Although Seroquel should alleviate some of the intense, anxious, and neurotic symptoms associated with mania from bipolar disorder or the psychosis of schizophrenia, abusing the drug causes an opiate-like relaxation. If the drug is taken in larger doses than prescribed or mixed with other substances, especially alcohol, it can cause intense psychotic symptoms or an overdose. If someone overdoses on a drug like Seroquel, call 911 immediately.

Signs of an overdose include:

  • Fainting or passing out
  • Uncontrolled body movements or spasms
  • Fever with muscle stiffness
  • Sweating
  • Limpness in the limbs
  • Unusual bruising or bleeding
  • Irregular heartbeat
  • Trouble breathing or swallowing
  • Rash or hives
  • Thoughts, talk about, threats of, or attempted suicide
  • Seizures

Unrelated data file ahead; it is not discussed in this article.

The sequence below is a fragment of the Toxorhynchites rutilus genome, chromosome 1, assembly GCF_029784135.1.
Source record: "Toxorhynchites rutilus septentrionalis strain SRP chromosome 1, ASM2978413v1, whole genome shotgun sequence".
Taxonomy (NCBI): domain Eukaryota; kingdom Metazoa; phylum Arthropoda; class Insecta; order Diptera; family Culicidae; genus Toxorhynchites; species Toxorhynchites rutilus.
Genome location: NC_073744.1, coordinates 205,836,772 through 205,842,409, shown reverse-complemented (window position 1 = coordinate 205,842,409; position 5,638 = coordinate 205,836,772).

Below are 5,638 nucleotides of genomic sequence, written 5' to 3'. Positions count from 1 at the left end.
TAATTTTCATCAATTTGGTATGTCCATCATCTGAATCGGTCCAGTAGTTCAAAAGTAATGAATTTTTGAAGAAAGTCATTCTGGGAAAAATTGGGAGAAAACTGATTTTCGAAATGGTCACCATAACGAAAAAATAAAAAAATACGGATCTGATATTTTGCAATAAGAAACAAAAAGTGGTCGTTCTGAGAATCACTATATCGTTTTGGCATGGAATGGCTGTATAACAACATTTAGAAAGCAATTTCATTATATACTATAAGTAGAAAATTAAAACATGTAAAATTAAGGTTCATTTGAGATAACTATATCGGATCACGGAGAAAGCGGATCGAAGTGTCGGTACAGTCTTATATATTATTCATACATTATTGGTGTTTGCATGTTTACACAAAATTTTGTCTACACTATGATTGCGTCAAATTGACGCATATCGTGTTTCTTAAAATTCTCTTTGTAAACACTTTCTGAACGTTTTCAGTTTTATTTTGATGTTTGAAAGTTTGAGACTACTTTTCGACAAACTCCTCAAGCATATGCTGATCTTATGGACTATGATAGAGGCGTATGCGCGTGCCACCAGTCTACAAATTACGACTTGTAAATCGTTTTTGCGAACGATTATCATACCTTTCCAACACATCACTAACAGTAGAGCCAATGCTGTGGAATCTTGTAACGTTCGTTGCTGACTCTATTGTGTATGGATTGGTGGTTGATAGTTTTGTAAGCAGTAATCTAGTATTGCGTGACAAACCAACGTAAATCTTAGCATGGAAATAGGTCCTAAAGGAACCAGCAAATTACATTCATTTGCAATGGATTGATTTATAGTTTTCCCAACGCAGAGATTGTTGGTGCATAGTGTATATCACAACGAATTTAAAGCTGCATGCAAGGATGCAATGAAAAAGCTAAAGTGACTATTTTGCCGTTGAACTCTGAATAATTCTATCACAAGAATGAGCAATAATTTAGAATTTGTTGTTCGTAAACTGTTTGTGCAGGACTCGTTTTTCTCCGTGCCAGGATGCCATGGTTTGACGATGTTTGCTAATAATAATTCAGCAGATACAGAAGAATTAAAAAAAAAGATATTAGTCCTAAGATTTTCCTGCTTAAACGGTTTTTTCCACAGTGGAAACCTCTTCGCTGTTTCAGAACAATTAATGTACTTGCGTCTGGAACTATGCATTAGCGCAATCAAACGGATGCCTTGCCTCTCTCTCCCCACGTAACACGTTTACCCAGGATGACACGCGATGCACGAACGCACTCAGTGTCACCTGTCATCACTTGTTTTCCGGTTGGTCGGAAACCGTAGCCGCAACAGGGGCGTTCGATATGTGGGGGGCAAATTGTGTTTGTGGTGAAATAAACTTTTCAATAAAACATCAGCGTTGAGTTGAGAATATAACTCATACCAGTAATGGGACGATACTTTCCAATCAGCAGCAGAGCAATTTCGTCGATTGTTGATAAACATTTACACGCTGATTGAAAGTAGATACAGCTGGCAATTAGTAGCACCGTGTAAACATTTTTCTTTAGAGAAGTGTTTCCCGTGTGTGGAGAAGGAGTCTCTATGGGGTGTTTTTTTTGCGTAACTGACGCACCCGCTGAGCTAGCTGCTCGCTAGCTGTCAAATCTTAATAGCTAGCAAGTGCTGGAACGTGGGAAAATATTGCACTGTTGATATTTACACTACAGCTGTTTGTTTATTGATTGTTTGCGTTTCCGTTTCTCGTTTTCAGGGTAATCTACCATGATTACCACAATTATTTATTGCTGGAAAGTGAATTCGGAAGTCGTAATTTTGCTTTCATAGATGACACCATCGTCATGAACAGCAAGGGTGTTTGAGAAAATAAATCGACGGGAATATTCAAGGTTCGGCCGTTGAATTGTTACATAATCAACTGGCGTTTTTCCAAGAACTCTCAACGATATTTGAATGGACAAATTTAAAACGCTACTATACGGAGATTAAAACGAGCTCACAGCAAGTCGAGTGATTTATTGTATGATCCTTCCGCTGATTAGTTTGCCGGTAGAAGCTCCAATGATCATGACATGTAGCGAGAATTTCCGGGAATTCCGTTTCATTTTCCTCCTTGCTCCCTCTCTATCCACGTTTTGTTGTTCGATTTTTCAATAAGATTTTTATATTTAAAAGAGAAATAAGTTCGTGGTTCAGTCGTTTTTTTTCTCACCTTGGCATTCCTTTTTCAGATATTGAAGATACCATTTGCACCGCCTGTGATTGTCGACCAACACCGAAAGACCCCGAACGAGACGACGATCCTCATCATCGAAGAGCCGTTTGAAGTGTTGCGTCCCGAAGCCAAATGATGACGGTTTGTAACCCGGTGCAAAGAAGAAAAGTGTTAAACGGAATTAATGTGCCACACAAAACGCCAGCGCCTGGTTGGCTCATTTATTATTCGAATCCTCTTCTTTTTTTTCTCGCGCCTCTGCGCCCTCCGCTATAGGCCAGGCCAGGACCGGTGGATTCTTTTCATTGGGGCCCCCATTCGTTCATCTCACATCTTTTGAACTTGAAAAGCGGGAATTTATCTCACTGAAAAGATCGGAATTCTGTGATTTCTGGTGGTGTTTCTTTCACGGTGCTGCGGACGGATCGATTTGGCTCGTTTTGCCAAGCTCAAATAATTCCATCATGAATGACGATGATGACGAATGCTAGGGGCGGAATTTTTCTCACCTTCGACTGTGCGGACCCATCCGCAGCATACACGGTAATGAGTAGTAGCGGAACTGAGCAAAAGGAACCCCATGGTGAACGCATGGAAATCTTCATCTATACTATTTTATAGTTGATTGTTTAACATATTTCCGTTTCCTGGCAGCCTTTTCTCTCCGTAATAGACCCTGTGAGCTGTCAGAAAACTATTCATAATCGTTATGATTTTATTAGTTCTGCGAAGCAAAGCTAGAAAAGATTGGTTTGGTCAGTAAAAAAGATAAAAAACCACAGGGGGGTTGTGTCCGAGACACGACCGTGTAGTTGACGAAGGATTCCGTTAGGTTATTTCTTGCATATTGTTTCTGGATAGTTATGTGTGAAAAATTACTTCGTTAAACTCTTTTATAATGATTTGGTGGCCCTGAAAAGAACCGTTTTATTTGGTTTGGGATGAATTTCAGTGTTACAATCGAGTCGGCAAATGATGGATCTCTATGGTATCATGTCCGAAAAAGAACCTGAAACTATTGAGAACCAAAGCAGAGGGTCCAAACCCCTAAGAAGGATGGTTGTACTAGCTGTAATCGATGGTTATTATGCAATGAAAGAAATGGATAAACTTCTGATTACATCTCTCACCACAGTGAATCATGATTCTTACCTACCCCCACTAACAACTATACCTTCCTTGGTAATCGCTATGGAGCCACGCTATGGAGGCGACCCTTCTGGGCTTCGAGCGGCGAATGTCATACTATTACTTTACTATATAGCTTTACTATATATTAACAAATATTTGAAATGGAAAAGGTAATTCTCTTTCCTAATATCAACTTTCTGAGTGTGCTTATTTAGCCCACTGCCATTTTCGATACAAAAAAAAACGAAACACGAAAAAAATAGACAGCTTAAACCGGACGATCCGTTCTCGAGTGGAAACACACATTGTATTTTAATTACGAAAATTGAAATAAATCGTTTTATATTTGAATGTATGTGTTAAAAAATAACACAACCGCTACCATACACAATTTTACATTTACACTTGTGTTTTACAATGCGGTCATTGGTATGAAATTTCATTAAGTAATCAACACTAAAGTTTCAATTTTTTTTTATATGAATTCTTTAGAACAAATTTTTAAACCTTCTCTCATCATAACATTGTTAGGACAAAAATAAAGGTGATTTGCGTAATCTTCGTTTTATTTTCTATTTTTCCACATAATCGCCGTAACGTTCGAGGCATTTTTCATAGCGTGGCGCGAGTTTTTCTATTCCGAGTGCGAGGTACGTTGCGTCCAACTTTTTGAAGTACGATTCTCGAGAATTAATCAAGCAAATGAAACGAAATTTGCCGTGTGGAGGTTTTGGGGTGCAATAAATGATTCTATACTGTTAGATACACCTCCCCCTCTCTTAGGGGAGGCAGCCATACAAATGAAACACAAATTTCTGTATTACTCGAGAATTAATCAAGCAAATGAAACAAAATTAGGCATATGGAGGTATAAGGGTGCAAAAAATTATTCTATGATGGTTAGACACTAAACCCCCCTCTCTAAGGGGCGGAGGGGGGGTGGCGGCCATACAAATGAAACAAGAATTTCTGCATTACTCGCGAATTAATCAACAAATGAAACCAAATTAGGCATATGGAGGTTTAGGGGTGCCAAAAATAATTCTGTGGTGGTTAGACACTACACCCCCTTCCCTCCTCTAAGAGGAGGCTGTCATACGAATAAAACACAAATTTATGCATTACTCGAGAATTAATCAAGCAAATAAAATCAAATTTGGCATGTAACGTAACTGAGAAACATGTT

Abusing Seroquel may be deadly. It is extremely important to take prescription medications only as directed by a licensed physician. Taking someone else’s medication is a crime, and it is extremely detrimental to health.

Overcome Prescription Drug Abuse, including Seroquel Addiction

Although abuse of Seroquel is rare, it can be very dangerous. The risk of overdose is high because the drug is a potent sedative. If you are abusing Seroquel, get help from an addiction specialist to safely taper off this medication and then enter a rehabilitation program that provides evidence-based therapy to change behaviors around prescription drugs or illicit substances.